"My directions were pretty simple," he says. "If I had the puck, or we had the puck, then go. But as soon as the Oilers got it, I had to find Gretzky. He was smart. When we lined up, he would often stand next to another one of our players, maybe Eddie, meaning if I went toward Gretzky, it would be like 2-on-1 against him, creating more room. And they could really move. Look at that team. Gretzky, Mark Messier, Jari Kurri, Glenn Anderson, Paul Coffey, Grant Fuhr in goal. If you had taken Edmonton out of the equation, a lot of teams would have had a chance, including us. We had some terrific talent, but we just kept running into the Oilers. Like basketball – the Knicks, Phoenix, Utah, all those teams were great, but they couldn’t beat Michael Jordan and the Bulls. Gretzky was tremendous. Best I ever had to play against. If you held him to two points a night, you were doing your job."Gretzky, contacted earlier this week, said he ranks Murray among his top three shadows, along with Boston's Steve Kasper and Brent Sutter of the New York Islanders.
"Troy was strong and mobile," said Gretzky, who concurs with Murray's assessment of the NHL pecking order at the time. "Chicago was one of two teams that always seemed to have to go through us in Edmonton. Tony Esposito was near the end of his career, and no disrespect to Murray Bannerman, but we had Grant Fuhr the whole time, a Hall of Fame goalkeeper."
Upon retiring after stops in Winnipeg, Ottawa, Pittsburgh and the IHL Chicago Wolves in 1997, Murray worked as a trader at the Chicago Mercantile Exchange. But the opportunity to talk hockey was too tempting. He and his family—wife Connie and three children—have lived here for years, and summers at home are as enjoyable as winters around young Hawks such as captain Jonathan Toews, who also starred at North Dakota without knowing the basis of that generic statue in Ralph Engelstad Arena.
"When I got to Chicago and met Troy, I realized… it’s him!" says Toews, who was born in 1988, six years after Murray led the Fighting Sioux to an NCAA championship. What Toews and company are doing with the Blackhawks reminds Murray of how Denis Savard, Doug Wilson and Steve Larmer resurrected interest during the ‘80s, when the Stadium again became a destination point.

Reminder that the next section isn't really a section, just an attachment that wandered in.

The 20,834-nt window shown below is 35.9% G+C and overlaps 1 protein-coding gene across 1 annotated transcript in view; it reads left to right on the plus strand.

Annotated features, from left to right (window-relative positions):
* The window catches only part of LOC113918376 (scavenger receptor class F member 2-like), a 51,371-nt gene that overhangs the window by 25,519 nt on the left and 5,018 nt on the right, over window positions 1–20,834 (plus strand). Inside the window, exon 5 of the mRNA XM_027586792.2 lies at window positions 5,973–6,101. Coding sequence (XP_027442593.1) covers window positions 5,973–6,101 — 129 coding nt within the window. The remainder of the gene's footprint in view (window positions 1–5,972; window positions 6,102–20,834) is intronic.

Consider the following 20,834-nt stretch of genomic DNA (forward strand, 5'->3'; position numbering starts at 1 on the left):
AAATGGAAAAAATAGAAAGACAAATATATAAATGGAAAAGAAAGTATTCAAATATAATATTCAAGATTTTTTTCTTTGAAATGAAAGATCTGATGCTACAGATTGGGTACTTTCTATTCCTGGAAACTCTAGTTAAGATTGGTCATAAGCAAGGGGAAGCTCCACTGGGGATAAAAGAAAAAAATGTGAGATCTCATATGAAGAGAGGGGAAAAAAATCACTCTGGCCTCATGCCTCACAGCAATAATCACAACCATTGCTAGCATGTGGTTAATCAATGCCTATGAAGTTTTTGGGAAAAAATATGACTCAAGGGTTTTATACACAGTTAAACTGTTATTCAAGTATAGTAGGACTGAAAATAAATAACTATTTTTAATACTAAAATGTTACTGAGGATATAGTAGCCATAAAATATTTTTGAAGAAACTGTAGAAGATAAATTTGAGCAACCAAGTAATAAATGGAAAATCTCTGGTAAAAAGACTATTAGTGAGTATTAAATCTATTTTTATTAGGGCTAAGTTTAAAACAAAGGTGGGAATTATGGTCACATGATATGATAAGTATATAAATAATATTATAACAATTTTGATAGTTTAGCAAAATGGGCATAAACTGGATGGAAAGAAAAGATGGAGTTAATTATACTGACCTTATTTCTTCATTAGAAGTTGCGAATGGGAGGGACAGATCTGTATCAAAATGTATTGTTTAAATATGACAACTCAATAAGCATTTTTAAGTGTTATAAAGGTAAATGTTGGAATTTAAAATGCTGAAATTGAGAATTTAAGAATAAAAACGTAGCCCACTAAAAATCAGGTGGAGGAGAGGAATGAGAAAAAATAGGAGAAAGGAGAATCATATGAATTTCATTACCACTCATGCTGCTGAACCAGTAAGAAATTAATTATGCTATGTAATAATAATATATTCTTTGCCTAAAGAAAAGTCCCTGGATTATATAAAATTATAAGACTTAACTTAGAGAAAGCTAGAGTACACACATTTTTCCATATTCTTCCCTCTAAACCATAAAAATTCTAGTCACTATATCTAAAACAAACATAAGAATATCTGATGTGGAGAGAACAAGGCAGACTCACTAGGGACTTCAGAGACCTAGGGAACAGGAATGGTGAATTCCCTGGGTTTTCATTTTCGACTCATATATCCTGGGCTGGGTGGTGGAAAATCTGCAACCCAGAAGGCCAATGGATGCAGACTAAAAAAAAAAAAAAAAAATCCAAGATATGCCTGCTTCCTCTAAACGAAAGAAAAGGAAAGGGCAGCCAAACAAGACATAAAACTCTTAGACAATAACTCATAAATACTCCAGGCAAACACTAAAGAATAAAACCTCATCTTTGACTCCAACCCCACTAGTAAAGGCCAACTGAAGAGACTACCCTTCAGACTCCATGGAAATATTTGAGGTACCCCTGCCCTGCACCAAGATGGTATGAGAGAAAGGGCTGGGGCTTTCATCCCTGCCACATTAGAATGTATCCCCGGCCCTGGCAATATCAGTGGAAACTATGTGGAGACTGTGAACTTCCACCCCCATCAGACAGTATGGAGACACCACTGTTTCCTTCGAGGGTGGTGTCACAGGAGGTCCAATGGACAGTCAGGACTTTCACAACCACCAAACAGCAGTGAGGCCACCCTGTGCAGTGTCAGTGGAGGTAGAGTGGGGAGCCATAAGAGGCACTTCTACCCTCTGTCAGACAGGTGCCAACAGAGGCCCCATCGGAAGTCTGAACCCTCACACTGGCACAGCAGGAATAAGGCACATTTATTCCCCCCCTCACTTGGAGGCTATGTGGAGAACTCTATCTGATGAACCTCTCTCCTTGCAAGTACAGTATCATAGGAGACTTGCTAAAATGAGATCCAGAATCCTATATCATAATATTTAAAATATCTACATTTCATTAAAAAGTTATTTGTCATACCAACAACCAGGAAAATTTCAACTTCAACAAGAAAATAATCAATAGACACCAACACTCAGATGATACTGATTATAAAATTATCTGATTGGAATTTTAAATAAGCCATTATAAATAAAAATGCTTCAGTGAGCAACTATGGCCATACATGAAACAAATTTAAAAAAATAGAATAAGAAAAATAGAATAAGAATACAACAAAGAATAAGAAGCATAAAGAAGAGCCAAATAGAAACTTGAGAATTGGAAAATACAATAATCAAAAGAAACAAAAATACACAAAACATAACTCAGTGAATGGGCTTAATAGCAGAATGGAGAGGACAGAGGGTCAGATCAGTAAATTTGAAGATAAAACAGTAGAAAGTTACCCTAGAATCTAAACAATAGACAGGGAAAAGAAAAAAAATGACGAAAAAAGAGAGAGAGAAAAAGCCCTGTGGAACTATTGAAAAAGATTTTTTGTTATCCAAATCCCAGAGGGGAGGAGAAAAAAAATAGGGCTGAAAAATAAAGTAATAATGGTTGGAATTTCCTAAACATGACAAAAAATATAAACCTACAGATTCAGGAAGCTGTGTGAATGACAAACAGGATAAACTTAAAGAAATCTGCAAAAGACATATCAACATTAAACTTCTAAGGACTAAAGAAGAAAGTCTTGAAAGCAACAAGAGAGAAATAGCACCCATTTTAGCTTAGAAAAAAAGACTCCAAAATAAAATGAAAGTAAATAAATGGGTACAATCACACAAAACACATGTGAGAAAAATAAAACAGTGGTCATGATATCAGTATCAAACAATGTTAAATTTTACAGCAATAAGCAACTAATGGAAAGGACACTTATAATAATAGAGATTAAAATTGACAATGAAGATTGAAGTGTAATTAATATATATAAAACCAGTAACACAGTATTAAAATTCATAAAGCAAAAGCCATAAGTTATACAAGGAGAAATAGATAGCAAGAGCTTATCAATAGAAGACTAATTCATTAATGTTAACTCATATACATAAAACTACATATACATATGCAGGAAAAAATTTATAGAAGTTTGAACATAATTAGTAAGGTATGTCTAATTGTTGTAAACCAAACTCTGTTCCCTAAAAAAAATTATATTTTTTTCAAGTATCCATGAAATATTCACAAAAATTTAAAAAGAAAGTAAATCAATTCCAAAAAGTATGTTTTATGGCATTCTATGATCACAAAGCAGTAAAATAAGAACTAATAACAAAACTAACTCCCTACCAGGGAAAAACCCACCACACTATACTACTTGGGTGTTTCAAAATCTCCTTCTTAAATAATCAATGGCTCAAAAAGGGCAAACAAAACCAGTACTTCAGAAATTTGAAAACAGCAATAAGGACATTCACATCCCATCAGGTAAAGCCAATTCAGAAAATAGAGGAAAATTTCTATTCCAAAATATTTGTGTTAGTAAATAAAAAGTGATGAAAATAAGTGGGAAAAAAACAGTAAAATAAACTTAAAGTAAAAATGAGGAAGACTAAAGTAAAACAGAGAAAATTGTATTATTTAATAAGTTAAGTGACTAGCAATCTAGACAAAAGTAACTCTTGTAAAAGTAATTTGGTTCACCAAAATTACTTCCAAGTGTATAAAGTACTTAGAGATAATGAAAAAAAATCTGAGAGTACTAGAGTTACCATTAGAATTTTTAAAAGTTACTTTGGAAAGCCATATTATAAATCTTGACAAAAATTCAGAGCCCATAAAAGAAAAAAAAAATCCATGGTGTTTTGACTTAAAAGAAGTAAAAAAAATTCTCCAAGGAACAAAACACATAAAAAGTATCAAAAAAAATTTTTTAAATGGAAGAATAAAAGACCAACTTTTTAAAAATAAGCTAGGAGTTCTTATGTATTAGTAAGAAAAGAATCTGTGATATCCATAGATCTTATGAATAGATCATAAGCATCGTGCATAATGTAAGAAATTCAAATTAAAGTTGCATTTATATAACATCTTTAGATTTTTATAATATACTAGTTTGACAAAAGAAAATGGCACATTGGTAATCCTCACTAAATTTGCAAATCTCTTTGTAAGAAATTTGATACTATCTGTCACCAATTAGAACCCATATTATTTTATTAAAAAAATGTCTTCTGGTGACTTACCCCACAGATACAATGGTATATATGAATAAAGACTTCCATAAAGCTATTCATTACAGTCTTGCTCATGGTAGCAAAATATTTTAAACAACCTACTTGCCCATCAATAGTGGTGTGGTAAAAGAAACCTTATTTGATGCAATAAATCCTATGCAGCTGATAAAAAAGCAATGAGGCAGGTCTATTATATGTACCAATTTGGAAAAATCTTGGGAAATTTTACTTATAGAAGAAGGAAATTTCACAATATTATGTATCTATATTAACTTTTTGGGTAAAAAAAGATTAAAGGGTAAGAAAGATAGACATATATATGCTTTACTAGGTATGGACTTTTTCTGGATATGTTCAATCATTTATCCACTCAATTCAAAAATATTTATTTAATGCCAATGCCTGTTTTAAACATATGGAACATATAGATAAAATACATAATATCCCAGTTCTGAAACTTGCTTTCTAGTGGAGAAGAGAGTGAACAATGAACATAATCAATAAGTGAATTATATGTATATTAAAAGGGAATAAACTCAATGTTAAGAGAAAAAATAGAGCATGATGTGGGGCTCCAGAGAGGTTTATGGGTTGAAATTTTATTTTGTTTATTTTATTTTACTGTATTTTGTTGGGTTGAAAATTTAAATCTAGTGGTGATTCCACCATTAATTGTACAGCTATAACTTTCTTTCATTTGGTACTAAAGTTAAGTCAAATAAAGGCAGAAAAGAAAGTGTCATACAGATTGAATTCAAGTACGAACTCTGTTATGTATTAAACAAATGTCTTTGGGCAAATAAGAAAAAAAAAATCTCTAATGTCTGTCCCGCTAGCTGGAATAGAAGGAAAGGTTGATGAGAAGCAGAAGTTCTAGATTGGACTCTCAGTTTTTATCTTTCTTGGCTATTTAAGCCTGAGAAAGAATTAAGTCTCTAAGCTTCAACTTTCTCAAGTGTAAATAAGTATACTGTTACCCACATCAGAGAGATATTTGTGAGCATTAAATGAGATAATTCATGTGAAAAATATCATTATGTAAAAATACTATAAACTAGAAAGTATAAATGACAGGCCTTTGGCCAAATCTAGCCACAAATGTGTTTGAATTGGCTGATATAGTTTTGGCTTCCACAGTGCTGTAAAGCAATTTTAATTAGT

"That night in Vancouver?" says Mike Gapski, still the Hawks’ head athletic trainer. "Very scary. Not life-threatening, because he was breathing. But dangerous."
Murray was hit by a puck in his lower lip, splitting it open. Such was the impact that it dislodged his bridge. It caught in his throat. He was gasping for air and choking on the teeth, so he couldn’t verbalize that the problem went well beyond the bloody mess about his chin."Finally, I swallowed them, I think on the ride to the hospital," Murray says. "After the doctor found them in the X-ray, he fixed up this garden hose and stuck it down my throat with forceps on the end. You know how you put a quarter in a machine and try to grab a toy? Well, with suction and that clamp, they pulled them out of my stomach. I was conscious the whole time. Something about keeping your gagging reflexes… well, I was gagging, but I left there with my teeth and a sore throat."
The Hawks flew to Calgary the day after with Troy Murray aboard. Was he in Mike Keenan’s lineup for the next game? Of course. That’s what hockey players do.